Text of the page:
OT--slightly anyway, what gives with used laptops

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snipped-for-privacy@host122.r-bonomi.com says...

You got me! I'd forgotten that one :-). And we had one of the first 360s (a model 20?) at Hughes Aircraft in Culver City. Another place I worked had a 360/30 on order and cancelled it in favor of an 1130.
But the very first "o/s" that I know of and used was XX3000 for the Univac. It handled all the (tape) I/O and let you embed your own code in the middle. High technology for the time :-).
--
Where ARE those Iraqi WMDs?

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Robert Bonomi wrote:

Especially when you consider that it outperforms the early hardware.
--
--John
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patriarch < wrote:

The OS is the power tool of computers. The Neander computer provides memory for instruction/data storage and a processor that understands basic machine codes to manipulate the data according to the provided instructions. What more would a Neander need? Of course some would argue that having a processor follow your instructions and manipulate your data is akin to a power tool so the true Neander who makes his own woodworking tools should also by definition make his own processor by hand coding an FPGA or actually building a bit slice.
-BR

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BruceR wrote:

The hard part's finding a working or repairable with reasonable effort machine with lights and switches on the front panel for a reasonable price.

--
--John
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Abacus.
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patriarch <<patriarch> wrote:

I'm going to have to dig up my copy of the product announcement for "OS/VU" 'virtual universe'.
It was noted that start-up was _slow_. the IPL of 'sys1.god' took seven days to complete.
System calls to 'non resident galaxies' had a large latency problem.
As for the Neanders -- *what* operating system?? In the good ole days, all programs ran 'stand alone'. There *wasn't* any such thing as an operating system -- either the functionality was embedded in your application code, or it didn't exist. Many shops came to have a 'standard library' of routines for basic device functions, that you could merge to your code, as needed.
The true Neander is going to 'program on the bare metal' producing direct machine-executable code, handling all required functionality internally, without benefit of an operating system, or even an 'assembler' to do instruction translation.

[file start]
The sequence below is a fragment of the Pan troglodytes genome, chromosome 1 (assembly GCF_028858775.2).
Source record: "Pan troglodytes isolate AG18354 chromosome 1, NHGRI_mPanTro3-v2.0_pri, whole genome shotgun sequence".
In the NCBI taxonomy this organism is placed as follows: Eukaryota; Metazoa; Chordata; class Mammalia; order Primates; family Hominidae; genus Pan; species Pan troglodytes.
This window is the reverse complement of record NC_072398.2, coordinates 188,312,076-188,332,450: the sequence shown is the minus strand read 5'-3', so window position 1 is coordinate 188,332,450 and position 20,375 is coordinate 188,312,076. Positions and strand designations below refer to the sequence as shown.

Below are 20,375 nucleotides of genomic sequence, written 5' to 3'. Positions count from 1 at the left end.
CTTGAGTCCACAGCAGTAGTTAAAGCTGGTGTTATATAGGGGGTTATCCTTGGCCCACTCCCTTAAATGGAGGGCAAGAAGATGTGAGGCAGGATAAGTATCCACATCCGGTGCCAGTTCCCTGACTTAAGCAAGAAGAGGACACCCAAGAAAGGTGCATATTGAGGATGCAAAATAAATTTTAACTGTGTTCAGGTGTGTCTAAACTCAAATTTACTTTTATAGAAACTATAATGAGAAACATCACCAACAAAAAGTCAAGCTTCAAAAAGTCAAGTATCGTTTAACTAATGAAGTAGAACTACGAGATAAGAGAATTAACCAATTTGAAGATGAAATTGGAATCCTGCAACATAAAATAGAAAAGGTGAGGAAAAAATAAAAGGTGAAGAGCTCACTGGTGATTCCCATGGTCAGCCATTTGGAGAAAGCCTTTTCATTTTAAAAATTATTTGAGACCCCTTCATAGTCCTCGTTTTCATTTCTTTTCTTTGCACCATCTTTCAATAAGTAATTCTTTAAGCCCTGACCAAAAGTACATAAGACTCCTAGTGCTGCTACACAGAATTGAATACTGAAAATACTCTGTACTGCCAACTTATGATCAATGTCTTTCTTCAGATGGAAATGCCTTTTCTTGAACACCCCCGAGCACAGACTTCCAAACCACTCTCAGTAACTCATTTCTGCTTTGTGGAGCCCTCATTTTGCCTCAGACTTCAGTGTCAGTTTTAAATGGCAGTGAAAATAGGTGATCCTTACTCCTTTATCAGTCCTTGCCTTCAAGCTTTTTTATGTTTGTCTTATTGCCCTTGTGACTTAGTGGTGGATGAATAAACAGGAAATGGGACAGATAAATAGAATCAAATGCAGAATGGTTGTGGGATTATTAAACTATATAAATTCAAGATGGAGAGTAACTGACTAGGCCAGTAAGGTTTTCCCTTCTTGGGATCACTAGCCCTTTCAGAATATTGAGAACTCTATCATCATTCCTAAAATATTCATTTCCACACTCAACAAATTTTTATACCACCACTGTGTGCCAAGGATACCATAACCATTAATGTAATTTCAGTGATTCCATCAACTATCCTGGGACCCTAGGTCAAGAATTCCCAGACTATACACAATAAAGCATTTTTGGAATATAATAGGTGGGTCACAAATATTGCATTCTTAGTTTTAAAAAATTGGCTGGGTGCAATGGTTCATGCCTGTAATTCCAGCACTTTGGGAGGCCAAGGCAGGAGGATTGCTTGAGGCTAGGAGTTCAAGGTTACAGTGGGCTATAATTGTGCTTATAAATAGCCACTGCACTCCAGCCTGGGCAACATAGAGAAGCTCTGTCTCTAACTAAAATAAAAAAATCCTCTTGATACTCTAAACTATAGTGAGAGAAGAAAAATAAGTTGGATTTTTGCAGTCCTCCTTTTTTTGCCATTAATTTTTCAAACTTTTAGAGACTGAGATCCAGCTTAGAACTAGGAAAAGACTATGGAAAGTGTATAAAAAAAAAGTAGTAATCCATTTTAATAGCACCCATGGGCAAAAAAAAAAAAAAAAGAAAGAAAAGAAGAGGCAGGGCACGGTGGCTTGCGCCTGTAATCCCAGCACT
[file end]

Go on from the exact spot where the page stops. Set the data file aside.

Don't laugh. I've _written_ code under those conditions, myself.
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On Wed, 08 Sep 2004 22:07:42 +0000, snipped-for-privacy@host122.r-bonomi.com (Robert Bonomi) wrote:

We used to call them "executives"; small continuous loops that polled various hardware locations and/or waited around for interrupts. Simple, efficient, and relatively easy to see what was going on with a piece of hardware so programmed.
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Charlie Self wrote:

The local college auctions always have a dozen or so laptops (486 class, sometimes better) that usually go for $5-$20. Deals are out there, it just depends if you want to kill a day to save a few hundred bucks and not feel ripped off on ebay :^)
-BR
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Denial? Refusal to believe that something you paid several thousand dollars for a few years ago is now "worthless"? Still agreed - it's all abouth the price. Price those for a few hunnert and they'd probably get some more takers.
By the way, this question popped into my head a few years ago: Is there any other product, besides computers, where the price decline is a rapid when there's no degradation in performance?
For example - my 33MHz 486 box still performs as well as it did the day I bought it. Yet, it went from $3000 in 1992 to effectively zero several years later. Any other product in the history of economics have a similar profile?
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Patrick Conroy asks:

Possibly, and it's still a bit too early to tell, digital cameras and cell phones.
Charlie Self "I have always felt that a politician is to be judged by the animosities he excites among his opponents." Sir Winston Churchill
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patrick conroy wrote:

Hookers?
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[ big :) ]